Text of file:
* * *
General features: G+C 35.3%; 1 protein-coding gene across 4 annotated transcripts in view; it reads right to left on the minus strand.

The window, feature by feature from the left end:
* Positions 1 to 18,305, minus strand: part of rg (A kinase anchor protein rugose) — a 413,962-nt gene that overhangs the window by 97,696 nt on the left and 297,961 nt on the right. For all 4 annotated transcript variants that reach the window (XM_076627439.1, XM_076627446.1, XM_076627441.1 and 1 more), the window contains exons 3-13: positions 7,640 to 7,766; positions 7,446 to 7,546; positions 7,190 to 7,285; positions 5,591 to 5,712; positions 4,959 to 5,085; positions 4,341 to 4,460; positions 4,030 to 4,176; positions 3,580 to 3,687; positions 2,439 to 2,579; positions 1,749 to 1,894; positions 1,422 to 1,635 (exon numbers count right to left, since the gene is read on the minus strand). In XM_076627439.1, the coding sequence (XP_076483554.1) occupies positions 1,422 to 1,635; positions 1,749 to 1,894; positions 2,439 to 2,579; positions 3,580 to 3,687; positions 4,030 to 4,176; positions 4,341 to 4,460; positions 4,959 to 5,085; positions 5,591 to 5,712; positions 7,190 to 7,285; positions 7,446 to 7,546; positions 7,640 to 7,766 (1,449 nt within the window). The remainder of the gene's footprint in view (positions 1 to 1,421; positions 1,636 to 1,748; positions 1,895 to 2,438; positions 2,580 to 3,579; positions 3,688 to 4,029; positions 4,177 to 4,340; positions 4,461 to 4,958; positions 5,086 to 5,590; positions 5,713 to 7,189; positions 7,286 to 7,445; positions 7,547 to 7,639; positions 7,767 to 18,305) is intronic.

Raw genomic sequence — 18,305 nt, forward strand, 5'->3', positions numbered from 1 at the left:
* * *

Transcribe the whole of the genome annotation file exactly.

General features: G+C 35.3%; 1 protein-coding gene across 4 annotated transcripts in view; it reads right to left on the minus strand.

The window, feature by feature from the left end:
* Positions 1 to 18,305, minus strand: part of rg (A kinase anchor protein rugose) — a 413,962-nt gene that overhangs the window by 97,696 nt on the left and 297,961 nt on the right. For all 4 annotated transcript variants that reach the window (XM_076627439.1, XM_076627446.1, XM_076627441.1 and 1 more), the window contains exons 3-13: positions 7,640 to 7,766; positions 7,446 to 7,546; positions 7,190 to 7,285; positions 5,591 to 5,712; positions 4,959 to 5,085; positions 4,341 to 4,460; positions 4,030 to 4,176; positions 3,580 to 3,687; positions 2,439 to 2,579; positions 1,749 to 1,894; positions 1,422 to 1,635 (exon numbers count right to left, since the gene is read on the minus strand). In XM_076627439.1, the coding sequence (XP_076483554.1) occupies positions 1,422 to 1,635; positions 1,749 to 1,894; positions 2,439 to 2,579; positions 3,580 to 3,687; positions 4,030 to 4,176; positions 4,341 to 4,460; positions 4,959 to 5,085; positions 5,591 to 5,712; positions 7,190 to 7,285; positions 7,446 to 7,546; positions 7,640 to 7,766 (1,449 nt within the window). The remainder of the gene's footprint in view (positions 1 to 1,421; positions 1,636 to 1,748; positions 1,895 to 2,438; positions 2,580 to 3,579; positions 3,688 to 4,029; positions 4,177 to 4,340; positions 4,461 to 4,958; positions 5,086 to 5,590; positions 5,713 to 7,189; positions 7,286 to 7,445; positions 7,547 to 7,639; positions 7,767 to 18,305) is intronic.

Raw genomic sequence — 18,305 nt, forward strand, 5'->3', positions numbered from 1 at the left: